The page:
Commutative languages are in one-to-one correspondence with multisets of letters from . Thus, we can define the operation of multiset union, , for two commutative languages and , which can be expressed as follows:
If is a commutative language, then if and only if . Therefore, for commutative and , we have ; we denote this language by .
If and are commutative, then so is and .
Commutativity of is obvious. For , take any and let . Now for any . By definiton of , we have . Now by commutativity of , the word also belongs to . Indeed, it is obtained from by the following transposition:
Since was taken arbitrarily, we conclude that . ∎
Having the class of monotone languages and the class of commutative languages closed under our operations (, , ), we can define the classes of restricted L-models for all our systems.
An L-model is monotone, if all languages in it are monotone. Truth of sequents is defined as in ordinary L-models.
A commutative L-model is an L-model, where all languages are commutative.
In commutative models actually plays the role of product (while we do not have product as a connective, we still have the sequential comma, which is a hidden product), due to the following fact.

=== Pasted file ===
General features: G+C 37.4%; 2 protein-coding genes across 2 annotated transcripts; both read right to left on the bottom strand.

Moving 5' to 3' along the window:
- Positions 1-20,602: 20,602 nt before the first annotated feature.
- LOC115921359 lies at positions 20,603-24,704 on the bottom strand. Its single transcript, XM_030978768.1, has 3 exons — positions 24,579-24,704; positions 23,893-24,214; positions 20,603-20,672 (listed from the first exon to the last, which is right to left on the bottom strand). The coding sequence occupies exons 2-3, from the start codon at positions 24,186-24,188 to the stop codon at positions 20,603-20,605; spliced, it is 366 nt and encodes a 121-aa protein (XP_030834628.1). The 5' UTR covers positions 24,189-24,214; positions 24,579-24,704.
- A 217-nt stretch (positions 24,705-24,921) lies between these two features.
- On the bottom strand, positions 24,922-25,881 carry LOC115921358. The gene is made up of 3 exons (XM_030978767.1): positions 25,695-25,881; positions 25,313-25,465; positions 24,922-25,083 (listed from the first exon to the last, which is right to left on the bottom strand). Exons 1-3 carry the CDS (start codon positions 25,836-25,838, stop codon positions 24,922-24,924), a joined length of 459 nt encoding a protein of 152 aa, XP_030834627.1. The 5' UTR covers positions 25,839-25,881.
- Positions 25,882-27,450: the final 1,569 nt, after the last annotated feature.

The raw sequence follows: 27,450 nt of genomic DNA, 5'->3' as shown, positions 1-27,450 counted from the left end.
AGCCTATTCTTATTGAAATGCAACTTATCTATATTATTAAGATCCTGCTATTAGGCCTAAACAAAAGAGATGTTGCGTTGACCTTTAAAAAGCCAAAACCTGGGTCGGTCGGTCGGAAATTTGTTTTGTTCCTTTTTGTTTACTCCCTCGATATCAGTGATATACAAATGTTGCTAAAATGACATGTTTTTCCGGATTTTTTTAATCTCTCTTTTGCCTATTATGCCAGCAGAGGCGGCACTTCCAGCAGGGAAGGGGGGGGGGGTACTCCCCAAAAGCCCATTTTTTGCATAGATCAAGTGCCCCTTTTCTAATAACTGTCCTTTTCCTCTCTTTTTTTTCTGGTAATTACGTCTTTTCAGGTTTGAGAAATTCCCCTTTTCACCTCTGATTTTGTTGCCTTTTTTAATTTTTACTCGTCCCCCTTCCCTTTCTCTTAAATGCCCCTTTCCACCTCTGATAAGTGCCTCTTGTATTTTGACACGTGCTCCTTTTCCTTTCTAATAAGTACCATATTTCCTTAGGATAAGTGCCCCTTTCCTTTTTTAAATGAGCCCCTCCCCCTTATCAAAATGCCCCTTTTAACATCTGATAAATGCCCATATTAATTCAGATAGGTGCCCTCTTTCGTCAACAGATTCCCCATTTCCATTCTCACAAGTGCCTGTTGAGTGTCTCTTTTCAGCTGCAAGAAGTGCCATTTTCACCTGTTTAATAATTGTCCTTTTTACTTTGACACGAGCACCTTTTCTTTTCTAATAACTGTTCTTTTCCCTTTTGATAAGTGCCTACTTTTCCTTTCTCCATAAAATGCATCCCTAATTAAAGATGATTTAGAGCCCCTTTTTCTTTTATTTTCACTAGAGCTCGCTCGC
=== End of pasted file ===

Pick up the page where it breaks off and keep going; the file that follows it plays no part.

In a commutative L-model , a sequent is true if and only if .
The “if” part is due to the fact that . The “only if” part holds since is closed under transpositions. ∎
Now we prove an extension of Buszkowski’s completeness result
Each of , , , , is sound and complete w.r.t. the corresponding class of models, according to the following table:
|L-models, which are both monotone and commutative|
The cases of and are due to Buszkowski Buszko1982 . Let us consider the remaining three systems.
The soundness part is easy: our conditions on models were specifically designed to reflect structural rules. In a monotone model, if , then also , thus the weakening rule is valid. If we have a commutative L-model, then the permutation rule is valid. This is obvious from Proposition 3: unlike , is just commutative. All other rules and axioms are valid in arbitrary L-models.
Completeness is proved by Buszkowski’s canonical model argument. We do it uniformly for all systems. In the canonical model, the alphabet is the set of all formulae of the given calculus, and for any formula let
First we show that is indeed an L-model: